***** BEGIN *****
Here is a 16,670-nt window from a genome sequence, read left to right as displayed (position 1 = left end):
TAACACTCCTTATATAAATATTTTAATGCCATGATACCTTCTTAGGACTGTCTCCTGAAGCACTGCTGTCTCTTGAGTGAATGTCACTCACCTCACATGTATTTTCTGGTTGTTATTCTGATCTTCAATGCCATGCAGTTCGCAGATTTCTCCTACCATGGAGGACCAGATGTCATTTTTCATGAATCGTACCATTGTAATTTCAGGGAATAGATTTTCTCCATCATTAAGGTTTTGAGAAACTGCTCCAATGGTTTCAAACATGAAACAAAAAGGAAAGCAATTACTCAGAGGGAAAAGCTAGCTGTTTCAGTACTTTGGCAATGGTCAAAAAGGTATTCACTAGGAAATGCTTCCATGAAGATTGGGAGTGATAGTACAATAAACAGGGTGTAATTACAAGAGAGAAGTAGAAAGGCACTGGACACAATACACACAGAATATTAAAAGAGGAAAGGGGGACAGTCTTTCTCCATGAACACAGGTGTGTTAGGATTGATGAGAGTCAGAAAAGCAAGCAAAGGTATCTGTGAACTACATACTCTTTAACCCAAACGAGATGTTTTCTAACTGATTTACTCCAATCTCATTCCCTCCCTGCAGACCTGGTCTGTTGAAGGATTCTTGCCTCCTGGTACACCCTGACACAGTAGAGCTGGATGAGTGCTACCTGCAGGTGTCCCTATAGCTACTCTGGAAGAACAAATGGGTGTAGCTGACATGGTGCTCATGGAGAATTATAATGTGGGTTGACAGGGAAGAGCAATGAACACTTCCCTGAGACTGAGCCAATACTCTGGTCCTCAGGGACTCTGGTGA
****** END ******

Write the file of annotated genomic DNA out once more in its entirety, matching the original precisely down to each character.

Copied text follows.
Here is a 16,670-nt window from a genome sequence, read left to right as displayed (position 1 = left end):
TAACACTCCTTATATAAATATTTTAATGCCATGATACCTTCTTAGGACTGTCTCCTGAAGCACTGCTGTCTCTTGAGTGAATGTCACTCACCTCACATGTATTTTCTGGTTGTTATTCTGATCTTCAATGCCATGCAGTTCGCAGATTTCTCCTACCATGGAGGACCAGATGTCATTTTTCATGAATCGTACCATTGTAATTTCAGGGAATAGATTTTCTCCATCATTAAGGTTTTGAGAAACTGCTCCAATGGTTTCAAACATGAAACAAAAAGGAAAGCAATTACTCAGAGGGAAAAGCTAGCTGTTTCAGTACTTTGGCAATGGTCAAAAAGGTATTCACTAGGAAATGCTTCCATGAAGATTGGGAGTGATAGTACAATAAACAGGGTGTAATTACAAGAGAGAAGTAGAAAGGCACTGGACACAATACACACAGAATATTAAAAGAGGAAAGGGGGACAGTCTTTCTCCATGAACACAGGTGTGTTAGGATTGATGAGAGTCAGAAAAGCAAGCAAAGGTATCTGTGAACTACATACTCTTTAACCCAAACGAGATGTTTTCTAACTGATTTACTCCAATCTCATTCCCTCCCTGCAGACCTGGTCTGTTGAAGGATTCTTGCCTCCTGGTACACCCTGACACAGTAGAGCTGGATGAGTGCTACCTGCAGGTGTCCCTATAGCTACTCTGGAAGAACAAATGGGTGTAGCTGACATGGTGCTCATGGAGAATTATAATGTGGGTTGACAGGGAAGAGCAATGAACACTTCCCTGAGACTGAGCCAATACTCTGGTCCTCAGGGACTCTGGTGA